Run-in with goons
We resume our journey shortly only to stop again when I see a beautiful water body—the Silaulem reservoir. Ramesh says that 45-50 per cent of Goa's population depends on this reservoir for their drinking water needs. On going further I see there is mining happening right on the banks of the reservoir. I could make out there is no way the reservoir can be protected from the impact of mining. We park the car and I express my desire to go closer to the dump site to take better pictures. Rama tells me that the dumps belong to the Timlos who held the mining lease, but that real miner is Kareem (contractor). We dismount from the car and I suddenly see two security guards rushing towards us. They look agitated when they find out we are not from the company. They try and tell us that since the entire land falls under the mining lease, we have no business there. Rama tries to reason with them that the mining is on hold and we mean no harm but only wish to take a closer look. The security men refuse to budge.
I stay clear of the argument and am trying to take pictures when one of them runs towards me and blocks my view with some Konkani instructions. I politely tell him I do not speak Konkani. He almost tries to snatch my camera but I manage to foil his move. Rama intervenes and a heated discussion ensues. After 20 minutes, I give up and we decide to leave. The guard tells us that they have been instructed not to allow anyone at the premises at any cost. The security person tries to take pictures of the three of us using his mobile camera and says it's a part of his duty. I'm unfazed and manage to conceal my face. Not that I'm scared but I hate the idea of a stranger in possession of my picture.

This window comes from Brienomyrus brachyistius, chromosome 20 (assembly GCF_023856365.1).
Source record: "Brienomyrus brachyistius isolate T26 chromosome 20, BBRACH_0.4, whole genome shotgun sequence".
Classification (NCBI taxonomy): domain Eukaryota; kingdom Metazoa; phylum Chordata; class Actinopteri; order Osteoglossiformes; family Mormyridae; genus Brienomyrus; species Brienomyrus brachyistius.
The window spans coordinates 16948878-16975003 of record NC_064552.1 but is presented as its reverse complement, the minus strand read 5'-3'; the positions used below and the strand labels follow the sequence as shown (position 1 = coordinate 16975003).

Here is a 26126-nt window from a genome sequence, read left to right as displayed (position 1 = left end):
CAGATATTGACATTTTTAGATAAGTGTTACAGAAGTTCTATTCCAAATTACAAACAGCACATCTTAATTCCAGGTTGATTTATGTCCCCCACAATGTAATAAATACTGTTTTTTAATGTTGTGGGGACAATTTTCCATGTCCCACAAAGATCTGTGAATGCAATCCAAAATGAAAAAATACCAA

I'm very disturbed for I fail to understand what made the security men act so aggressively? Why have they been given the freedom to be goons? What is the government thinking and doing? Obviously, very little. The reservoir was supposed to provide drinking water but today it serves as a dumping ground for the miners around, why? People trying to go near the reservoir are threatened; then what if a local wants water from there? Isn't that what it was supposed to do? I do not find any answers.
We are a voice to you; you have been a support to us. Together we build journalism that is independent, credible and fearless. You can further help us by making a donation. This will mean a lot for our ability to bring you news, perspectives and analysis from the ground so that we can make change together.
Comments are moderated and will be published only after the site moderator’s approval. Please use a genuine email ID and provide your name. Selected comments may also be used in the ‘Letters’ section of the Down To Earth print edition.